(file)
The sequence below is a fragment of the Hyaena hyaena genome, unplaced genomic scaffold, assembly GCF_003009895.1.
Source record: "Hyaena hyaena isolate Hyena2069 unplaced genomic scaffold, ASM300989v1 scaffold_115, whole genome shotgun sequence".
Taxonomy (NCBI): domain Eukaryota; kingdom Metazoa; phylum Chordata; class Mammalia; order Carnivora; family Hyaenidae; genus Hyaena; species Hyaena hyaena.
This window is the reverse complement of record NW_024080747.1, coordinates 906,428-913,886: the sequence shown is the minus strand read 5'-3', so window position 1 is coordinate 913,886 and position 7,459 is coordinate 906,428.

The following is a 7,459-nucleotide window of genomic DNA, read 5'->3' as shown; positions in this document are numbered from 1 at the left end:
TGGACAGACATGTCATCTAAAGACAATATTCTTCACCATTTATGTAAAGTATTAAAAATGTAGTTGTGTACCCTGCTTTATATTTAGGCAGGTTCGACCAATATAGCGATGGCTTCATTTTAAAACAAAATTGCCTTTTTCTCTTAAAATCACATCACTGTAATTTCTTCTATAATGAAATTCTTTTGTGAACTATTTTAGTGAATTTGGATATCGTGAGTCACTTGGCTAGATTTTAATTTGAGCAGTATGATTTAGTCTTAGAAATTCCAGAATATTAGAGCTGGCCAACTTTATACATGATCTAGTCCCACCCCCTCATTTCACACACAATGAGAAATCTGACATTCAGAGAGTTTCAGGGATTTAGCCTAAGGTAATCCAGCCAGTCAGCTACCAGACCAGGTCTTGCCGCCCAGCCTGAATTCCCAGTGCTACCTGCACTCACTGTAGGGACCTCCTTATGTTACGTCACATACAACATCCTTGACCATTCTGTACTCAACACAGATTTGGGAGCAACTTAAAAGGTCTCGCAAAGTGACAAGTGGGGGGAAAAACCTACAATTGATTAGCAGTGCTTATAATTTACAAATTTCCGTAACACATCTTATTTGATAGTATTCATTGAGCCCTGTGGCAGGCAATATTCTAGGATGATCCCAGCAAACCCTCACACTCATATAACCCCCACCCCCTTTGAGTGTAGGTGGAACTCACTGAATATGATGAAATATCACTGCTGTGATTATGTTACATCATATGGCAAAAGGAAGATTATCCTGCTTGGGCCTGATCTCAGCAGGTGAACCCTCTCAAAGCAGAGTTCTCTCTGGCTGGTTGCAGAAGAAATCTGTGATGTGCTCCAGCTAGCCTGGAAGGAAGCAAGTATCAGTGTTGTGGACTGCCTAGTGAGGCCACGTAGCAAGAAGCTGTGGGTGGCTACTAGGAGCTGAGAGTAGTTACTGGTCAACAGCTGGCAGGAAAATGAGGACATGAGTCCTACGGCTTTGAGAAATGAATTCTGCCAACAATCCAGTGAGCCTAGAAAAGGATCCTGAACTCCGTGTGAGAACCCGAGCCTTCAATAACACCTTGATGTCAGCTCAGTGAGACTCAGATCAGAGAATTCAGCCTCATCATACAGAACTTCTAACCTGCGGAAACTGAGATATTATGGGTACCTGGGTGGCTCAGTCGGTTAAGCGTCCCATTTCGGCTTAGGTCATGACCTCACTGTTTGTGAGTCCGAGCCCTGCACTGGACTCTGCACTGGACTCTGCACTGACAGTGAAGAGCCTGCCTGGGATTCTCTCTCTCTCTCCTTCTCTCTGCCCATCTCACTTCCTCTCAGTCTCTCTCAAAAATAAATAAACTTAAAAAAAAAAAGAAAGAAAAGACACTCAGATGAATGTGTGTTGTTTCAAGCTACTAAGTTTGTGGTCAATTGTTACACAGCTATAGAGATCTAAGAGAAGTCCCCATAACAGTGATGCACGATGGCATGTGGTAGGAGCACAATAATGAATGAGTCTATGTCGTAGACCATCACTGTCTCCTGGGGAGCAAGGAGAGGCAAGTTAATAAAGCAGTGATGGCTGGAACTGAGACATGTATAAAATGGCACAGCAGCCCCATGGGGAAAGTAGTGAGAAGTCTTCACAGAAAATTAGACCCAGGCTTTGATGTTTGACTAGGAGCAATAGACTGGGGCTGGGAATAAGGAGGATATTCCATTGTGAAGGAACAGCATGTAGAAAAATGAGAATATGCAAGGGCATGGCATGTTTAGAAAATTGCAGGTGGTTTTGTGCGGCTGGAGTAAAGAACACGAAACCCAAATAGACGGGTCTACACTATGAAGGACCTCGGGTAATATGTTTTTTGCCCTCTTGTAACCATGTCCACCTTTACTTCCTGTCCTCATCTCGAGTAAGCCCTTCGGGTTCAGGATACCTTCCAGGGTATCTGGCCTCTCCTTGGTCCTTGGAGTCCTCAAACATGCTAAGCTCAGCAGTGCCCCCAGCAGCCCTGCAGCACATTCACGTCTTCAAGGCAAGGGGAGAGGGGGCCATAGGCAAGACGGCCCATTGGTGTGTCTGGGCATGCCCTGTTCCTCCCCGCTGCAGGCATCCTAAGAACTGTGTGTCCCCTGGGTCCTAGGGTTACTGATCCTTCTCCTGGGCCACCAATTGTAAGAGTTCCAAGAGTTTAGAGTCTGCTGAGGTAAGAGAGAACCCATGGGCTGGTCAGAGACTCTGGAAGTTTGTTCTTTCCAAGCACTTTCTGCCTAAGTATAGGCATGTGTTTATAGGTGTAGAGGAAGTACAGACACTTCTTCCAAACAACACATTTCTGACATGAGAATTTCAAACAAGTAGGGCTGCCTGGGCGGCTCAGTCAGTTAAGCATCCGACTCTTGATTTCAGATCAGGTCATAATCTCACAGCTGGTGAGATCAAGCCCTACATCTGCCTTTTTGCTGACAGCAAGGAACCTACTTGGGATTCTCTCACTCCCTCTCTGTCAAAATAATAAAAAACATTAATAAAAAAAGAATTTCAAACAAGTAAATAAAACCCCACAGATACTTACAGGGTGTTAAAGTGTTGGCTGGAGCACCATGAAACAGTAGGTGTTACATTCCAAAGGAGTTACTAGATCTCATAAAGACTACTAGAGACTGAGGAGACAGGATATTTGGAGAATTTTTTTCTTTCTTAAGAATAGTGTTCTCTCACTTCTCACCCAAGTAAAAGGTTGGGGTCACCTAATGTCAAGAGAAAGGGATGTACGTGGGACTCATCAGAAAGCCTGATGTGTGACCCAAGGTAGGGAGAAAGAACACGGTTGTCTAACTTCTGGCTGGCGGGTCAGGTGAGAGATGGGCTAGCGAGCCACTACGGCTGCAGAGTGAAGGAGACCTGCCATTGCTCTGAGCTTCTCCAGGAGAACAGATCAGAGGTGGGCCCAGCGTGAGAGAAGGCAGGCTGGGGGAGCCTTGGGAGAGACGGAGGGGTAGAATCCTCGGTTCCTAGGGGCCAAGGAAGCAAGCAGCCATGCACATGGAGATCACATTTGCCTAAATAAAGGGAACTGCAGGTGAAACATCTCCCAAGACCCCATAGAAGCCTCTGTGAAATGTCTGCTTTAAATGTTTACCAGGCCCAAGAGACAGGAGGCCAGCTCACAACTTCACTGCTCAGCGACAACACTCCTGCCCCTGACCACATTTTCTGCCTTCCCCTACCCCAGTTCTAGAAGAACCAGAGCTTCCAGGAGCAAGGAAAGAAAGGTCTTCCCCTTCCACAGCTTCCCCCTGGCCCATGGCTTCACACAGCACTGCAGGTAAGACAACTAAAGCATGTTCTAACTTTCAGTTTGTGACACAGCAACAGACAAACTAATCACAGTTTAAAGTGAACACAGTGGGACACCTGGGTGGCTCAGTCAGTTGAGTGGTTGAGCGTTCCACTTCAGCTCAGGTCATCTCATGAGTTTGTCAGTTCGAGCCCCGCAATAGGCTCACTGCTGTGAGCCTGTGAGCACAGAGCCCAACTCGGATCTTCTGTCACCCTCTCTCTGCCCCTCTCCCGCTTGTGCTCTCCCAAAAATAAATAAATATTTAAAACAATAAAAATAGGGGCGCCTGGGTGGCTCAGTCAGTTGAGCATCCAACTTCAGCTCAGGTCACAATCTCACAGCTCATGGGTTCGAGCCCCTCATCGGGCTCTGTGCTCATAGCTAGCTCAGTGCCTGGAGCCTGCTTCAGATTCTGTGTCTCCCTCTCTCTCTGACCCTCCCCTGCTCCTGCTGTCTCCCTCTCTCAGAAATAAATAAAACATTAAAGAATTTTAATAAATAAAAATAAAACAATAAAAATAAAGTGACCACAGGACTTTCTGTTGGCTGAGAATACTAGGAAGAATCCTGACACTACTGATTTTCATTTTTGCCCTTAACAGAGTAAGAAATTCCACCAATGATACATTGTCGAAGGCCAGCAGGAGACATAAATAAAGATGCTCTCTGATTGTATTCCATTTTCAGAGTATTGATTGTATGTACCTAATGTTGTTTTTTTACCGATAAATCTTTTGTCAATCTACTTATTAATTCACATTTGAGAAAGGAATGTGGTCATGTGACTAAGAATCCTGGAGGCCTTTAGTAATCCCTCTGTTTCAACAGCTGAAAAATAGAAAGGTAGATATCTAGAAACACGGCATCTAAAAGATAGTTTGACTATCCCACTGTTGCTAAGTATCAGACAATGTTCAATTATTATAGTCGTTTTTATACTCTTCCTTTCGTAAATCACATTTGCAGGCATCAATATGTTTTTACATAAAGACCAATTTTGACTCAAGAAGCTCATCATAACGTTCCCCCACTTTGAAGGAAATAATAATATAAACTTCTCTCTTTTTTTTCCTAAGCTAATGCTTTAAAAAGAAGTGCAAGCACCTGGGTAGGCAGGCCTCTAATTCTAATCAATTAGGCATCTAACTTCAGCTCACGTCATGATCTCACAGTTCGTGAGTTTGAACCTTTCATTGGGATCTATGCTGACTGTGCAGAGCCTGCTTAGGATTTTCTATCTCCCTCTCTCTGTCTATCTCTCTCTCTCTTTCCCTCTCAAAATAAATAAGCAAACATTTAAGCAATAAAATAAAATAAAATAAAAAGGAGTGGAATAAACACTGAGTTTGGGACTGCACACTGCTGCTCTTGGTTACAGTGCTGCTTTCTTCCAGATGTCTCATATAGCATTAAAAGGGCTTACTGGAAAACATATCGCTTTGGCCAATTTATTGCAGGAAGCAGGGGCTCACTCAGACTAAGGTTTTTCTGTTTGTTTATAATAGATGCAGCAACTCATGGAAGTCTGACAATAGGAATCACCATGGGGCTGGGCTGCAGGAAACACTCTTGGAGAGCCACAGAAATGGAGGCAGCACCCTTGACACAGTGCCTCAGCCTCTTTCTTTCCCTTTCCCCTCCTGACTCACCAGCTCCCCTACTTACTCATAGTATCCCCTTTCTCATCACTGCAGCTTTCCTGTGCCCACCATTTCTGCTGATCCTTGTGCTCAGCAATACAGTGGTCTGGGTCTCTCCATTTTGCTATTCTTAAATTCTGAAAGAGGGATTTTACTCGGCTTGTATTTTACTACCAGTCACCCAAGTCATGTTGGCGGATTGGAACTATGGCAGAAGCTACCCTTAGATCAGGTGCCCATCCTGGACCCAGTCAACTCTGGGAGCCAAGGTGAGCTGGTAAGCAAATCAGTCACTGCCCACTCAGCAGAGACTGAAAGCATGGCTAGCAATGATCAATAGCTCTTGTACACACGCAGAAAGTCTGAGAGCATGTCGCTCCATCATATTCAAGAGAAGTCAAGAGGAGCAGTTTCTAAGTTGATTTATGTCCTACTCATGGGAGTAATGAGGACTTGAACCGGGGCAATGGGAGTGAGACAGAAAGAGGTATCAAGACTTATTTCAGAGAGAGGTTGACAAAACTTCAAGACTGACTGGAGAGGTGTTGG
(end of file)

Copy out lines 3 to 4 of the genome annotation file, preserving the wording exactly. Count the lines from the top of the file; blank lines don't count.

Taxonomy (NCBI): domain Eukaryota; kingdom Metazoa; phylum Chordata; class Mammalia; order Carnivora; family Hyaenidae; genus Hyaena; species Hyaena hyaena.
This window is the reverse complement of record NW_024080747.1, coordinates 906,428-913,886: the sequence shown is the minus strand read 5'-3', so window position 1 is coordinate 913,886 and position 7,459 is coordinate 906,428.